The Arc of the Universe Might Be Bending Toward Justice; But We Still Have to Fight Like Hell in 2012
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As 2011 ends, the arc of the moral universe appears to be bending in the direction of justice. Developments in immigration, criminal justice and labor policy point to shifts in the discourse that give communities of color some new leverage. If we avoid triumphalism, get explicit about race and keep fighting, we can make the most of movement potential in the coming year.
Immigrant rights activists are celebrating key victories. For years, huge amounts of money and energy went into advocating what was called “comprehensive immigration reform,” at the expense of all other demands and strategies. The “comprehensive” reform idea was to balance new immigration enforcement schemes with legalizing the status of millions of undocumented people and improving the system overall. But a comprehensive bill never passed. Rather, every year the bill got worse for immigrants— more enforcement and less relief. By 2009, the comprehensive bill was fully dead, leaving the field free to address the racial and economic anxiety behind that loss.
The bill’s failure opened up space for many organizations to take a broader approach, one that was less legislative and more cultural. That shift lets us humanize immigrants, which leads native-born people to ask themselves if the enforcement-only approach is worth the deaths, the family separations and the civil rights violations that result from our system.
Even immigration hard liners are softening their language, and their policy prescriptions. On MSNBC this fall, Roy Beck, the founder of Numbers U.S.A., a restrictionist organization with millions of members, referred to “people who are here without papers” rather than labeling them with the i-word. He also said that mass deportation and mass legalization are not the only options. We’ve always known that Beck didn’t like mass legalization, but backing off from mass deportation is a shift. The right is increasingly playing defense.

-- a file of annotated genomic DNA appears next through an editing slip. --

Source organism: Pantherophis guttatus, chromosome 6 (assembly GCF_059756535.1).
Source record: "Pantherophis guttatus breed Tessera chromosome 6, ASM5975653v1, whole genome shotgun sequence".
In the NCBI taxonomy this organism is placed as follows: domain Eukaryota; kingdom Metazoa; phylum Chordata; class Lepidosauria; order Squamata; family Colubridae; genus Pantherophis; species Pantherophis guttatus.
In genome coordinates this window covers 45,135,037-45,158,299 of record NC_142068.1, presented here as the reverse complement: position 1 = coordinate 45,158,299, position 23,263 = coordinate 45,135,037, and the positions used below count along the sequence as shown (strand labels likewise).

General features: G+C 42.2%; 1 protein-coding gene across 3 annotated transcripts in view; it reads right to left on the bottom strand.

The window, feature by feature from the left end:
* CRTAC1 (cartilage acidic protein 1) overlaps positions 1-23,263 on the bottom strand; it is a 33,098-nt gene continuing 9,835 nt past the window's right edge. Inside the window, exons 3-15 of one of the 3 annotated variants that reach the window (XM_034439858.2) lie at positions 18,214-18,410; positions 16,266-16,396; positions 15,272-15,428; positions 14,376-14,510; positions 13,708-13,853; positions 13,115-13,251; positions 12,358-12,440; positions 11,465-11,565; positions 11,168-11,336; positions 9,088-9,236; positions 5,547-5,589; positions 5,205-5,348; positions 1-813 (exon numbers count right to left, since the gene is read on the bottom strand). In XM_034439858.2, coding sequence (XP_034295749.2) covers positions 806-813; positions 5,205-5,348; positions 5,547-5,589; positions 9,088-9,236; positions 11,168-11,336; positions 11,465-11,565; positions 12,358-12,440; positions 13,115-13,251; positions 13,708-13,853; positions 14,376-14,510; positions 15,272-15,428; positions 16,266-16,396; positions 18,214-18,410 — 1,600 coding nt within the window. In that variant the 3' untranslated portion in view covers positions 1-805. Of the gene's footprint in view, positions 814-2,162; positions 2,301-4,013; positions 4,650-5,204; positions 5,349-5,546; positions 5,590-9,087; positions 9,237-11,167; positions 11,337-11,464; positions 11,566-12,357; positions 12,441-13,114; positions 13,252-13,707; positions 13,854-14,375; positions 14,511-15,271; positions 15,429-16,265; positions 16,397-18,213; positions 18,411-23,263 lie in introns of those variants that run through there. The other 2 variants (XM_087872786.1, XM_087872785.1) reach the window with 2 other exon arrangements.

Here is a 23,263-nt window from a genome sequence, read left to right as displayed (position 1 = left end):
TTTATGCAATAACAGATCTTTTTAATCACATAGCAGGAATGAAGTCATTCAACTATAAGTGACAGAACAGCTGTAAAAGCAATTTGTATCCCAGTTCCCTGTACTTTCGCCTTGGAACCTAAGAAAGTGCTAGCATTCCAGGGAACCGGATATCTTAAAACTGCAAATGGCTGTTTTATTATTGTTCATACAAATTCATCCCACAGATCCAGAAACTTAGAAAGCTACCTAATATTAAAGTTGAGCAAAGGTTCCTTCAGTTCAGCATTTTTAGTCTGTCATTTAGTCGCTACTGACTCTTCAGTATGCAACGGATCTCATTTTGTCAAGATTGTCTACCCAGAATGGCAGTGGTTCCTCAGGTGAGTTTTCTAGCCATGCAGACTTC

It’s not just Numbers’ shift. In November, voters recalled anti-immigrant Arizona State Sen. Russell Pearce. Last week, the Department of Justice concluded that Arizona’s celebrity hard line Sherriff Joe Arpaio is, essentially, running a war against Latinos; the findings prompted Immigration and Customs Enforcement to finally rescind his contract to enforce immigration policy. In the meantime, numerous media outlets are officially dropping the i-word, including the New York Times, which just dropped the noun, opening the door for a push to end its use in any form.
On the criminal justice front, Troy Davis’ execution brought the death penalty into the national conversation in a way not seen in years. It used to be a standard question during presidential elections (though mainly from supporters who wanted to ensure that the next president wouldn’t outlaw it). The Death Penalty Information Center reports an historic 75 percent drop in death sentences since 1996. This year Illinois abolished the practice, the governor of Oregon said that no more executions would take place during his term and the Ohio Supreme Court is taking a look at problems in its system. And last week, North Carolina Gov. Bev Perdue vetoed an effort to repeal the state’s historic Racial Justice Act, which allows death row inmates to appeal for sentence reductions based on racial disparities in death sentencing. Perdue strongly supports the death penalty, but has said bias in the system is nonetheless unacceptable.
Even in this terrible economy, there are victories to celebrate. Just last week, President Obama took the first steps toward closing a loophole in the Fair Labor Standards Act regulations that prevent millions of home healthcare workers from receiving overtime and minimum wage enforcement. Ninety-two percent of these workers are women, and 42 percent are black or Latino. Also on the labor front, the Ohio Organizing Collaborative won back collective bargaining rights for the state’s public sector unions. Public sector jobs are also disproportionately held by people of color, and collective bargaining has been key to the admittedly shaky but still important economic gains communities of color have made in recent decades.